There is one other matter to which I would like to draw attention. On the occasion of the last discussion I stated that I was not at all satisfied that the membership of the Committee, which the right hon. Gentleman was appointing to investigate the further outbreak of disease in this country, should be confined solely to members of the old Committee. It is extremely desirable that the spread of this disease should be investigated by new men who look at it from a new angle. I would like to know whether anything has been done in that direction. It is fairly plain that the disease may be air-borne. I wish to ask the Minister whether he is satisfied with the method that has been adopted by the persons employed by him in carrying out his slaughter policy. I have no doubt that the slaughter policy is the right one, but if it is to be effective it must be put into operation at the earliest opportunity, and be carried out with the greatest celerity. Since I made a few observations on this matter last week, I have had a number of letters from farmers in various parts of the country, and from others living in the rural districts, pointing out that it was quite a common thing, where herds have been slaughtered, from them not to be slaughtered for some days, that after they were slaughtered the carcasses were left exposed in the fields for days before they were disposed of, and that there were cases where the carcasses had been left lying in this way, with a strong wind blowing, and neighbouring farmers complained of their cattle being infected. If that be so, it is gross carelessness. If the work of investigation is left to the four gentlemen suggested for the Committee, is it not possible that it will be regarded as an attempt to whitewash the Ministry of Agriculture? Is the Minister quite satisfied that burning is the proper way to dispose of these carcasses? To my mind it is not, because the burning is not complete. The particles of burning matter are spread by the wind and otherwise. Though I do not claim to be an expert, I ask the Minister whether he is satisfied that burial and destruction in quicklime is not a much quicker and more certain method? In these matters I should be very glad to have his considered opinion before we part with the subject.


At this stage, in view of the fact that we have an Amendment on the Paper to be moved later, I should not take part in the discussion but for some observations that fell from the right hon. Member for Daventry (Captain Fitzroy) and the last speaker. There would appear to be some misconception as to who is responsible for the administration of this Act in Northern Ireland. A question was put to the Minister as to whether he was coming to an arrangement between the two Governments in Ireland with respect to the supervision of animals on export. I wish to point out that it is the Minister of Agriculture who is responsible for all the Regulations and for the whole administration, at any rate, in Northern Ireland. His officers inspect these cattle at the port of embarkation, just as his officers inspect them upon arrival. He is directly responsible to this House for the whole of the administration in so far as Northern Ireland is concerned.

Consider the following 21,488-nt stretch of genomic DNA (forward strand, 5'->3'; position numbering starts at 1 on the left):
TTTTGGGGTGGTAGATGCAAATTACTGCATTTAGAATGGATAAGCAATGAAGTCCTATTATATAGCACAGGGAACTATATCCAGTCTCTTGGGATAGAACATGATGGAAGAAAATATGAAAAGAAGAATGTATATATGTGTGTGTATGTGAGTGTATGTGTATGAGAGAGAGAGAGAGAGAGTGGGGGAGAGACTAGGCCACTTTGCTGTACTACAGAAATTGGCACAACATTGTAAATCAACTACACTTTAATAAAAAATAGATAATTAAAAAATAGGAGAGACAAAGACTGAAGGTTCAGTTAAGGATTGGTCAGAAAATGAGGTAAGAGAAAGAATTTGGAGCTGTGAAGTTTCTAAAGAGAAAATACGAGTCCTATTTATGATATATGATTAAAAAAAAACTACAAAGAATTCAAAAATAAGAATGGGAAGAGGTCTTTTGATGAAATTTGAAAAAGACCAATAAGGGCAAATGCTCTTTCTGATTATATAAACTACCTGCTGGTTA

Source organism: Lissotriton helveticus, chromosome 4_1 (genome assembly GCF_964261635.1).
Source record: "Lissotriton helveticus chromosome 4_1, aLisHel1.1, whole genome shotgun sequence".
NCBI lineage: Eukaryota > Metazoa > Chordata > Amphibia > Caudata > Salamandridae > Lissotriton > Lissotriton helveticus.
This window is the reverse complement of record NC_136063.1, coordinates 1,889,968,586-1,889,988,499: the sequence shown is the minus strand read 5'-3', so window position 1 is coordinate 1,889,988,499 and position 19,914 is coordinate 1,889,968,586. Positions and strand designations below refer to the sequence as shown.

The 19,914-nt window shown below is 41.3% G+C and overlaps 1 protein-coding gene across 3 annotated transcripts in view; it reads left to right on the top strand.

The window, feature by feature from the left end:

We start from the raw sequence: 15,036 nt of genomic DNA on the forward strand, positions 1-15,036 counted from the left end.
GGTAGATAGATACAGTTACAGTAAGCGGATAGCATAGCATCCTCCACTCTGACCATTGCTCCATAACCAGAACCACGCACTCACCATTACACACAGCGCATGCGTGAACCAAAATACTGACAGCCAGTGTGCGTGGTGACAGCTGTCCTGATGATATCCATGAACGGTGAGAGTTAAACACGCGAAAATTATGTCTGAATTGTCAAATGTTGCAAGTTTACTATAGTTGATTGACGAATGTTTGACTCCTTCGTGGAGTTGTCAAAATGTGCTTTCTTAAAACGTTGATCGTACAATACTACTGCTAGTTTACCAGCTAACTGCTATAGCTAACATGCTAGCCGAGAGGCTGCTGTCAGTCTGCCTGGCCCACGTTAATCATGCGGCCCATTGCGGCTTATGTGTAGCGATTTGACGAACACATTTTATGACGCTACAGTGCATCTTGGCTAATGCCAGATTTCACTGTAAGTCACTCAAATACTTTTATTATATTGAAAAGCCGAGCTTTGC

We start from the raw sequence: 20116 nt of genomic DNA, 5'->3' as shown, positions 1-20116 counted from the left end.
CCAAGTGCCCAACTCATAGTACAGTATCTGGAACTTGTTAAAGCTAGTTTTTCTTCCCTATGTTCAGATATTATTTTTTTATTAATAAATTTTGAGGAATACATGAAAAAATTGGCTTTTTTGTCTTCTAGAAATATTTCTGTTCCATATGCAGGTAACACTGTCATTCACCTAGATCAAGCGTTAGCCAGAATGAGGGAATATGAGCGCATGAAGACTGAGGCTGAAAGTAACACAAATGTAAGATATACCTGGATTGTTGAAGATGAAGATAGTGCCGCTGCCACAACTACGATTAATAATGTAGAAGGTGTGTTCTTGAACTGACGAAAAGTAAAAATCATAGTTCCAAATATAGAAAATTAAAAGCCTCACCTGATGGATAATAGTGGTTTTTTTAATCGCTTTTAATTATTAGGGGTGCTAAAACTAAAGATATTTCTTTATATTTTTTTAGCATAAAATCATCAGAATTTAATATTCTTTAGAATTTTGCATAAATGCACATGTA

Does that mean inspection on the farm in Northern Ireland, or only at the ports?


The whole business of the inspection of animals in respect of disease. If they are to be inspected upon the farms, the inspection is carried out by the officers of the right hon. Gentleman, who go to the farm to make the inspection. If the animals are to be inspected at the port the same officers carry out the whole business. Therefore, in so far as the criticism we have heard is supposed to imply any neglect of duty in Northern Ireland, it loses its point at once. But there is another aspect of the matter. The right hon. Gentleman can scarcely quarrel if we press the point that we are subject to a great deal of harassing and vexatious restrictions. Let me give one case as an illustration. A consignment of animals was exported from Belfast to the Port of Fleetwood. Amongst them were some milch cattle. One of them was a cow which had just calved. This cow was seized with milk fever after a stormy voyage and lack of attention. They sent for the veterinary surgeon to the hydro at Norbreck, near Blackpool, where in fact at the moment a very serious outbreak of foot-and-mouth disease was raging. A question put in this House elicited from the Minister's predecessor that this gentleman went down to inspect this particular animal without having been subject to disinfection. He not only communicated the disease to that particular cow, but to the whole of the animals there. They were slaughtered.